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Chapter 1

POLI 441 Chapter Notes - Chapter 1: Hegemony, Glossary Of French Expressions In English, Protectionism


Department
Political Science
Course Code
POLI 441
Professor
Krzysztof Pelc
Chapter
1

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Cooperation and International Regimes (p.49-64)
hegemony depends on asymmetrical cooperation (sucessful hegemons support and maintain
it)
US less willing than before to define its interests in terms complementary to those of Europe
deny the premise that int’l eco. policy coordination is valuable by assuming that int’l markets
will automatically yield optimal results
very difficult to organize cooperation in pol. economy
when shared interests are sufficiently important and other key conditions are met,
cooperation can emerge and regimes can be created w/o hegemony
how do patterns of rule-guided policy coordination emerge, maintain themselves, and decay
in world politics?
Harmony, Cooperation, and Discord
cooperation vs. harmony
harmony: a situation in which actors’ policies automatically facilitate the attainment of
others’ goals
i.e. Invisible Hand ensure pursuit of self-interest contributes to all
no one’s actions damage anyone else
apolitical; no communication necessary, no exerting influence
cooperation: requires the actions of separate individuals/organizations being brought
into conformity w/ one another through negotiation (“policy coordination”)
occurs when actors adjust their bhv, to the actual preference of others
intergovernmental cooperation happens when policies actually followed by 1
gov’t are regarded by its partners as facilitating realization of their own
objectives, as the result of a policy coordination
highly political; patterns of bhv. must be altered (neg. and pos. inducements)
think game theory and the like
typically mixed with conflict and reflects partially successful efforts to overcome
conflict
a reaction to conflict/potential conflict
distinguishing b/w harmony, cooperation, and discord
1) Do actors’ policies automatically facilitate attainment of others’ goals?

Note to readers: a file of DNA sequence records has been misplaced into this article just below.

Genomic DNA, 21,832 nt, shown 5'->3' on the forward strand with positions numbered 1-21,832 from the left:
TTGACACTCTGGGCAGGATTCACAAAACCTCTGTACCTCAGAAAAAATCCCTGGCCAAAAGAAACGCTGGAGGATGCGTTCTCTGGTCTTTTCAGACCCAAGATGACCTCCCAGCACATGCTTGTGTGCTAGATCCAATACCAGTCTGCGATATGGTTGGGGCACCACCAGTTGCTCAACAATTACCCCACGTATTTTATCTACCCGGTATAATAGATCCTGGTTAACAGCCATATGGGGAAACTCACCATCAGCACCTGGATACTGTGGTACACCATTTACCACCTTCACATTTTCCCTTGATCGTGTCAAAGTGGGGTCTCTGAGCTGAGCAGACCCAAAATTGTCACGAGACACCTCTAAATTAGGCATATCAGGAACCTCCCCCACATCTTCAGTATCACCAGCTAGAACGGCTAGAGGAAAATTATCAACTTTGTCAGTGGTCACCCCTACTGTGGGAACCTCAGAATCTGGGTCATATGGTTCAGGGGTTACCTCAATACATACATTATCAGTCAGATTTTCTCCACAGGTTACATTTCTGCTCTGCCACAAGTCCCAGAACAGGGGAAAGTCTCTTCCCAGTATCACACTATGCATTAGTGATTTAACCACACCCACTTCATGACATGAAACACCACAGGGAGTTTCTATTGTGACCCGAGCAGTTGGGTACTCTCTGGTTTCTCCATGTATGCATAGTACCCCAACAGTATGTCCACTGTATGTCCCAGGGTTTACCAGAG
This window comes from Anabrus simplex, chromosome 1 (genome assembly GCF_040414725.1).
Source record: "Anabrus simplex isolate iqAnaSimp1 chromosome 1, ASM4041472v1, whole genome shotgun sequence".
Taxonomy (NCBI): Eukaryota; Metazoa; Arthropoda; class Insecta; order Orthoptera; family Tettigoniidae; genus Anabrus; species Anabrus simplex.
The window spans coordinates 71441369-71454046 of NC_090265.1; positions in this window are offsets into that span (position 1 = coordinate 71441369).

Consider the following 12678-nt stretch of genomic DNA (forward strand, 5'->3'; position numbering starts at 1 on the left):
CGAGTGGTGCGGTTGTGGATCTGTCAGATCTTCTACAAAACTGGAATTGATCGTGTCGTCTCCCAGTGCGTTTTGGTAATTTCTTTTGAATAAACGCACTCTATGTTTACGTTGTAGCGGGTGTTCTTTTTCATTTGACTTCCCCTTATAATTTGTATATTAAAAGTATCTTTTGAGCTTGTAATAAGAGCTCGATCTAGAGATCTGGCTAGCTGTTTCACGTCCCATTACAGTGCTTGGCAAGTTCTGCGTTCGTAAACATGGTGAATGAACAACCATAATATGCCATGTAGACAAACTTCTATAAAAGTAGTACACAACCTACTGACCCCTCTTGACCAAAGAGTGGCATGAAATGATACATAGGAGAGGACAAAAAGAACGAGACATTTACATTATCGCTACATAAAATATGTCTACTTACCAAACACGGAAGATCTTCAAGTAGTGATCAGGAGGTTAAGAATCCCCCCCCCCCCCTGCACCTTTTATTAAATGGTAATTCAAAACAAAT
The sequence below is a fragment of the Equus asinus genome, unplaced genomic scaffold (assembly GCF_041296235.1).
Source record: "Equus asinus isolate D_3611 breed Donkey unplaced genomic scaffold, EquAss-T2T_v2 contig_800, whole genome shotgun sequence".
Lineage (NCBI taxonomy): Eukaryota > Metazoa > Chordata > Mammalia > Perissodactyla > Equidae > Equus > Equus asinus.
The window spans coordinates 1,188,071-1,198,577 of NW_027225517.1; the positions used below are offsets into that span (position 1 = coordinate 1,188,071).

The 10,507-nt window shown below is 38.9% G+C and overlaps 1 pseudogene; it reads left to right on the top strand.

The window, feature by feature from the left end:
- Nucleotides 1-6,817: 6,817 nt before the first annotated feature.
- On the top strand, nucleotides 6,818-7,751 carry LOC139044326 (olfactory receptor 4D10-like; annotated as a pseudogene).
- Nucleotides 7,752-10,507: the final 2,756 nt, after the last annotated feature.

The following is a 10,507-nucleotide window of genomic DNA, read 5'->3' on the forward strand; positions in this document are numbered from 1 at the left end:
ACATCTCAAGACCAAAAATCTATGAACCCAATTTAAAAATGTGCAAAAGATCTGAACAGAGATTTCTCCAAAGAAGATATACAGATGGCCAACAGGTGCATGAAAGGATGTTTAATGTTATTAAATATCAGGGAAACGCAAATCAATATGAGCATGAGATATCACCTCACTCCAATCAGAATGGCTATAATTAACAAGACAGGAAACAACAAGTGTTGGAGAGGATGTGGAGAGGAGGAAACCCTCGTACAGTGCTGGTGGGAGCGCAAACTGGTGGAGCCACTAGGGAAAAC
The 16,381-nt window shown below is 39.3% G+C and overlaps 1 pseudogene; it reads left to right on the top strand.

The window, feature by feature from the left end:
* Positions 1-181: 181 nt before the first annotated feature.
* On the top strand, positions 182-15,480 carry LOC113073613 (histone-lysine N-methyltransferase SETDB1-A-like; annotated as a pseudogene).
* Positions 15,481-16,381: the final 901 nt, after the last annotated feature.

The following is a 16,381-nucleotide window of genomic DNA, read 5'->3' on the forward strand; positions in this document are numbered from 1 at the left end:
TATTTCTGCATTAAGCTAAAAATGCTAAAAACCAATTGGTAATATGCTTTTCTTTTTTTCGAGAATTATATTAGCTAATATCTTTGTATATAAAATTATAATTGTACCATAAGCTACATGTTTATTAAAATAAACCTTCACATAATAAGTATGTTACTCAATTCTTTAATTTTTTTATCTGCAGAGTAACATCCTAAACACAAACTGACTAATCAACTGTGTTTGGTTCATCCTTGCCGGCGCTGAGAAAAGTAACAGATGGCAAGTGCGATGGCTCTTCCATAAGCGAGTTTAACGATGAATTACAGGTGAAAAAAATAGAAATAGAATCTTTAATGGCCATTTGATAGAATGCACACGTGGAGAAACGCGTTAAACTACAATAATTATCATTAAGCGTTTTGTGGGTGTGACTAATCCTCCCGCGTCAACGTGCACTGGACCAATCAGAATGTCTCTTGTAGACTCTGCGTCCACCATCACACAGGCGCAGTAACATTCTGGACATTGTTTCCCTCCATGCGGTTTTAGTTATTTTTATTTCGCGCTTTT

2) Are attempts made by actors to adjust their policies to each others’ objectives?
if not, you get discord
gov’ts hold each others’ policies responsible for hindering the attainment
of their goals
often leads to efforts to induce others to change their policies (when this
fails—> policy conflict results)
example: liberal int’l pol. economy
discord on trade issues may prevail b/c gov’ts do not seek to reduce the
adverse consequences of their policies on others; some seek to increase those
effects (i.e. mercantilist gov’ts manipulating foreign trade and warfare to
damage others’ economies)
gov’t may desire “positional goods”, such as high status
some industries forced to incur adjustment costs as changes in comparative
advantage occur
protectionist costs domestically impose adjustment costs abroad
don’t need bargaining or negotiation necessarily
adaptive (not manipulative) adjustment can occur
one country may shift its policy in direction of another’s preferences w/o regard
for the effect of its action on the other state
non-bargained manipulation can also occur
like when one actors confronts the other with a fait accompli
each gov’t pursues what it perceives as self-interest, but looks for bargains to benefit
all parties (but not necessarily equally)
Marxists say that mutual policy adjustments under hegemonic cooperation cannot resolve the
contradictions in the system b/c they are attributed to capitalism rather than to problems of
coordination among egoistic actors lacking common gov’t
fundamental issue is posed by the contradictions of capitalism rather than the tensions
inherent in a state system
International Regimes and Cooperation
each act of cooperation or discord affects the beliefs, rules, and practices that form the